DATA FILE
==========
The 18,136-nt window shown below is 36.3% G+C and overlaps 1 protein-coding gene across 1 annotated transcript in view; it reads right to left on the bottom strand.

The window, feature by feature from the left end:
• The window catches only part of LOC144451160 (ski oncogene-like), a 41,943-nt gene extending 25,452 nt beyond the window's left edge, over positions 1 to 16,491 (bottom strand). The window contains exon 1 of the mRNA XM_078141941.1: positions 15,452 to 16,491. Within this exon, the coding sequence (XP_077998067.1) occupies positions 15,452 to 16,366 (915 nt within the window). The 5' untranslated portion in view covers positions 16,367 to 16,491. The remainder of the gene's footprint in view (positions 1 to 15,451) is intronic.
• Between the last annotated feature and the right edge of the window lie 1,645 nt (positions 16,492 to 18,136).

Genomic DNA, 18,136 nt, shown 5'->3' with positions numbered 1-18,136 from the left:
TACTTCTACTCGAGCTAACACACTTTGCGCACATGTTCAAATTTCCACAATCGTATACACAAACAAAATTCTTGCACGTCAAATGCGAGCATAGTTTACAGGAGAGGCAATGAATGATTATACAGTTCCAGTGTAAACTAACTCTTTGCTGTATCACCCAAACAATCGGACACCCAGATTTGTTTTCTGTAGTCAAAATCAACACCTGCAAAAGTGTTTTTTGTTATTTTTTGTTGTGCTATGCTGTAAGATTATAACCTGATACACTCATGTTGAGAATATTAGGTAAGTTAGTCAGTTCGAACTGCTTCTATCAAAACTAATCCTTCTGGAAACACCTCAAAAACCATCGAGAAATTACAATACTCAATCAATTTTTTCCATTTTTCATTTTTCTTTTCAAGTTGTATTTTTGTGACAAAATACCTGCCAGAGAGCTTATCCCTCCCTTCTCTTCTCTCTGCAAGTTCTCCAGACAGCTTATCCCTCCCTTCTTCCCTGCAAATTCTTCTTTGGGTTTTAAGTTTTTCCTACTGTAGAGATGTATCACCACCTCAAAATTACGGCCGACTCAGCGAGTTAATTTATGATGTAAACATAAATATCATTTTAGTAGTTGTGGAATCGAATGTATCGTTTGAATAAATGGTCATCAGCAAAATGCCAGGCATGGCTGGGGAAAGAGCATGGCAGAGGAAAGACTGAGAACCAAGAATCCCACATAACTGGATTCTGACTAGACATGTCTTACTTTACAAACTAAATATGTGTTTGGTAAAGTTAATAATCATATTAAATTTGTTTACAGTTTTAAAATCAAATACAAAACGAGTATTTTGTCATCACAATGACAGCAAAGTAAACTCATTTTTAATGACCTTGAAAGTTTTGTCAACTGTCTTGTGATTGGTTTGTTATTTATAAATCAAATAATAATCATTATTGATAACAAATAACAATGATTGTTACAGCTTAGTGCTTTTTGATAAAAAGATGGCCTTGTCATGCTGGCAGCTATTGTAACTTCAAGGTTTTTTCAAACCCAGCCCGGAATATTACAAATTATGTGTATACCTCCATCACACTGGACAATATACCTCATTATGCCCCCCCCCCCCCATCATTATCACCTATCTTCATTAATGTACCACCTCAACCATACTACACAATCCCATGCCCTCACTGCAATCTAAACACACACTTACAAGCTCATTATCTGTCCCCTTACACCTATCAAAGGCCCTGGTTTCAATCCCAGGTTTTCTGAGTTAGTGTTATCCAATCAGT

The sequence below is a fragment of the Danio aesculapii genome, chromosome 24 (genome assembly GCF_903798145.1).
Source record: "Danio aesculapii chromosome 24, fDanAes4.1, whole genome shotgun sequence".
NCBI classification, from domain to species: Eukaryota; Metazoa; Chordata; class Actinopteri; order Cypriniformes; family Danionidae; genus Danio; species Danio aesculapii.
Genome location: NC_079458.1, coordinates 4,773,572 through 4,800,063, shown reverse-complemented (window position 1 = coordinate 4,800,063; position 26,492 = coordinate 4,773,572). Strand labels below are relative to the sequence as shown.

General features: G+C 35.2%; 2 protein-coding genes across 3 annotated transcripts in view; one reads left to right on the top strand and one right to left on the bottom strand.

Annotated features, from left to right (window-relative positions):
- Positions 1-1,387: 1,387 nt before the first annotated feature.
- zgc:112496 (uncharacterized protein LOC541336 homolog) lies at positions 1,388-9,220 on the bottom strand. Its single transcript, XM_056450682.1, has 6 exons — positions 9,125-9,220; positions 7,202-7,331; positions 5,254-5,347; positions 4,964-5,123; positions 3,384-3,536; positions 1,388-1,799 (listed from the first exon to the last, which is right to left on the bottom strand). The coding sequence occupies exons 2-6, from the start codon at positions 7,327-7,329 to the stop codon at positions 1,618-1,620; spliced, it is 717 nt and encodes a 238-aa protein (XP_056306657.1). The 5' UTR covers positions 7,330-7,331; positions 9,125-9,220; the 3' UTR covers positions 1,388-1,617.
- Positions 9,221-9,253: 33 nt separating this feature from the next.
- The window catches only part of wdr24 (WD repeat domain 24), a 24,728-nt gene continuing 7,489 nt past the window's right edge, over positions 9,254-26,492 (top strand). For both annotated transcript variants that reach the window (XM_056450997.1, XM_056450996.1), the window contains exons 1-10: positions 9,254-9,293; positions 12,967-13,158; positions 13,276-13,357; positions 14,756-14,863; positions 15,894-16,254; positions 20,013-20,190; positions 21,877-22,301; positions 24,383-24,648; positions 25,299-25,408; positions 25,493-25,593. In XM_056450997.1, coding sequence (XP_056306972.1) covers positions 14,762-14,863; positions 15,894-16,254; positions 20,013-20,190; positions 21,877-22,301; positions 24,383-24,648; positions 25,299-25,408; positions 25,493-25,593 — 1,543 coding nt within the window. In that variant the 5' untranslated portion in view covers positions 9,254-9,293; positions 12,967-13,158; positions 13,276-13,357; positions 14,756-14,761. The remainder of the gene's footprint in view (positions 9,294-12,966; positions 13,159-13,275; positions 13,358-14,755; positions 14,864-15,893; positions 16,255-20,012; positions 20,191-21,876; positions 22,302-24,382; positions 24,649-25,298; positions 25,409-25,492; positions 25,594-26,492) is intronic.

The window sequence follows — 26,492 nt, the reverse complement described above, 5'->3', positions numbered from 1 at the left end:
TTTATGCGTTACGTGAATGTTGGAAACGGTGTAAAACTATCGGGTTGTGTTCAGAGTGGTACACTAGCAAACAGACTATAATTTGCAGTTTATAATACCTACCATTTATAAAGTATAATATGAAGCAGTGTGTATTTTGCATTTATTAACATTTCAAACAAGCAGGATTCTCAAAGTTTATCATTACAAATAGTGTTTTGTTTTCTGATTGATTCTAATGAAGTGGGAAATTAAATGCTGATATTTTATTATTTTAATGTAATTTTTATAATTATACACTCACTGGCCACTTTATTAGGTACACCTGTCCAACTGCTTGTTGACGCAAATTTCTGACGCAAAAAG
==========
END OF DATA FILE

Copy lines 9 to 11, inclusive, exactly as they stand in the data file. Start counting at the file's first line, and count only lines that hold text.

NCBI classification, from domain to species: Eukaryota; Metazoa; Chordata; class Actinopteri; order Cypriniformes; family Danionidae; genus Danio; species Danio aesculapii.
Genome location: NC_079458.1, coordinates 4,773,572 through 4,800,063, shown reverse-complemented (window position 1 = coordinate 4,800,063; position 26,492 = coordinate 4,773,572). Strand labels below are relative to the sequence as shown.

General features: G+C 35.2%; 2 protein-coding genes across 3 annotated transcripts in view; one reads left to right on the top strand and one right to left on the bottom strand.